- Location in India
- Familiarity and training in Hindustani, Carnatic and Western classical music
It is important to note while talking about the perception of raga is that a raga is different from a scale in western music because unlike a western scale, a raga is not just associated with the musical notes but also the note-to-note transition patterns. Due to this difference, we also aimed to investigate whether listeners (Indian and non-Indians) would associate the music of a Western modal system with a particular time of day. With this, we intended to incorporate a “true” cross-cultural aspect and added a scale-based control from a different musical system. Thus, we had a total of 18 stimuli including –
- HCM Raga Improvisation (1 instrument)
- HCM Raga performance in a concert setting (multiple instruments)
- Instrumental Indian film music
- Improvisation in Western Modes
Main Experiment and Analysis
Participants (N=71) were asked to select the time of the day they would most likely want to listen to each audio clip in a forced-alternative task. We had a majority of non-indian participants in our experiment. Participants were from India, North America and South America.
We decided to fit a mixed effects logistic regression model because we are treating TOD as a categorical variable. In reality, time is continuous, but we presented time as intervals in the experiment. From the results of our significance testing using ANOVA tests we observed that none of the factors among age, familiarity, training and musicianship were of significance. However, there was a very slight increase in significance with the training levels in Hindustani classical music. This slight increase could have risen to significance if we had more data.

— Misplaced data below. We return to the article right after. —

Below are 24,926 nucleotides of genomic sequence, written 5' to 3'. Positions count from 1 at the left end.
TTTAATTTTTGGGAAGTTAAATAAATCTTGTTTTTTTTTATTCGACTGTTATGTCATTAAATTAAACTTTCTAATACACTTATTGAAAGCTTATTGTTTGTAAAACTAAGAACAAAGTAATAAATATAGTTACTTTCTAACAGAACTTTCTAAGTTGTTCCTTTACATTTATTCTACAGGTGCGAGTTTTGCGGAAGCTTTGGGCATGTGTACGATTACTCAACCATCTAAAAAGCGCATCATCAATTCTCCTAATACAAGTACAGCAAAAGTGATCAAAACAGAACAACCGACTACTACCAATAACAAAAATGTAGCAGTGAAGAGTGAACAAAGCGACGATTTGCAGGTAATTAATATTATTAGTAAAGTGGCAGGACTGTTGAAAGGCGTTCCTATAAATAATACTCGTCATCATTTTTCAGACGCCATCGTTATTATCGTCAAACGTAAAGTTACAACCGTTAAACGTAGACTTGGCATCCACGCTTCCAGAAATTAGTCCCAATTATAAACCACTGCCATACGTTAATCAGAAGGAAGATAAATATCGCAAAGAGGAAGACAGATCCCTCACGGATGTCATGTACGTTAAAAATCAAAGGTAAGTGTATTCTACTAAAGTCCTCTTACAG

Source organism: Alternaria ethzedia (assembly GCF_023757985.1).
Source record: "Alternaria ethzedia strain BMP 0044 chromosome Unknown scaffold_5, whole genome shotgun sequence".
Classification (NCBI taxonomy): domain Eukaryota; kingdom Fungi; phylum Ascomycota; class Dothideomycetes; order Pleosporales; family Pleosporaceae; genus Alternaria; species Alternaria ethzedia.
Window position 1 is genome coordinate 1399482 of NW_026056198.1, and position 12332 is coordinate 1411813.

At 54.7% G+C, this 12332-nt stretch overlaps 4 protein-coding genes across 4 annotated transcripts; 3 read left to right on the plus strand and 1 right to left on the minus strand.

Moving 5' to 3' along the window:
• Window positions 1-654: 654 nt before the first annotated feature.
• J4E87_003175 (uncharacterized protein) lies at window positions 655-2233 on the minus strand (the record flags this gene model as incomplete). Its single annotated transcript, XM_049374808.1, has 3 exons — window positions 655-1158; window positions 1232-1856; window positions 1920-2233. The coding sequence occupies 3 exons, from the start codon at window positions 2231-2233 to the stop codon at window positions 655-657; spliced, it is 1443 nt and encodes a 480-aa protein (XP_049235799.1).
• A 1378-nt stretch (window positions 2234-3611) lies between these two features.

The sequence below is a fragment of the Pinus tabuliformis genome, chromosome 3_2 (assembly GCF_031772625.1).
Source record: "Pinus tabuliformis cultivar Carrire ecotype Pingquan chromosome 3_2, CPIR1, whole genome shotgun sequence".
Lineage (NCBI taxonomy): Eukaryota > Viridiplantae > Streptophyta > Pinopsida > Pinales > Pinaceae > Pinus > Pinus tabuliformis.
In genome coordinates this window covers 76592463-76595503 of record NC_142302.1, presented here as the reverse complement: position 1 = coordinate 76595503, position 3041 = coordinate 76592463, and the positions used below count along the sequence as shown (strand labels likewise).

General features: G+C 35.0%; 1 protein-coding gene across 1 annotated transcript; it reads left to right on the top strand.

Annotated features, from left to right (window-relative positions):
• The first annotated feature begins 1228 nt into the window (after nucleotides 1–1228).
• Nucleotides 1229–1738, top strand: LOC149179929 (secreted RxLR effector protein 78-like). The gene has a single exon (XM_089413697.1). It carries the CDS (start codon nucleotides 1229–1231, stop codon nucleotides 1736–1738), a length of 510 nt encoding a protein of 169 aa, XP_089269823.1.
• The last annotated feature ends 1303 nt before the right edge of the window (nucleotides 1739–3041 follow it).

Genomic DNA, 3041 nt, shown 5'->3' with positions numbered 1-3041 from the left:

Most participants tended to select “Morning” or “Evening” TsOD more than afternoon or night for the stimuli in general. Indicating that most people tended to think in sort of the granularity of 2 intervals in a day.
For western stimuli, the Aeolian and Dorian modes received a majority of night time preference. For Ionion mode, the majority lay in morning and afternoon, whereas for Lydian it was evening and night.
For the Indian film stimuli, we observed that most of the listeners chose morning as the preferred time of listening for Bhupali (which could be attributed to the fact that the musical notes in raga Bhupali are analogous to major pentatonic scale.
Indeed, even listeners who self-identified as having 5-10 years of training were not significantly more likely to select the correct prahar.
Our biggest takeaways from our results were that surprisingly, even those with Hindustani classical training apparently were not very sensitive to the ‘appropriate’ prahar or time of day for the Indian stimuli. Also interesting was the seemingly large cross-cultural effect of minor mode (more-so than any of the Hindustani ragas). Minor is associated with darkness, and this has been shown in Arthur, 2018.
Overall, we felt that some more patterns (from information that we collected from the participants such as age or training in Hindustani and Carnatic music) could have surfaced if we had more data between this association of listening with time. In the future, we would also like to include stimuli from Carnatic music (although the Carnatic music style has very little significance of time of day), nevertheless seeing some results of listener’s perception in stimuli from that musical style could also be interesting.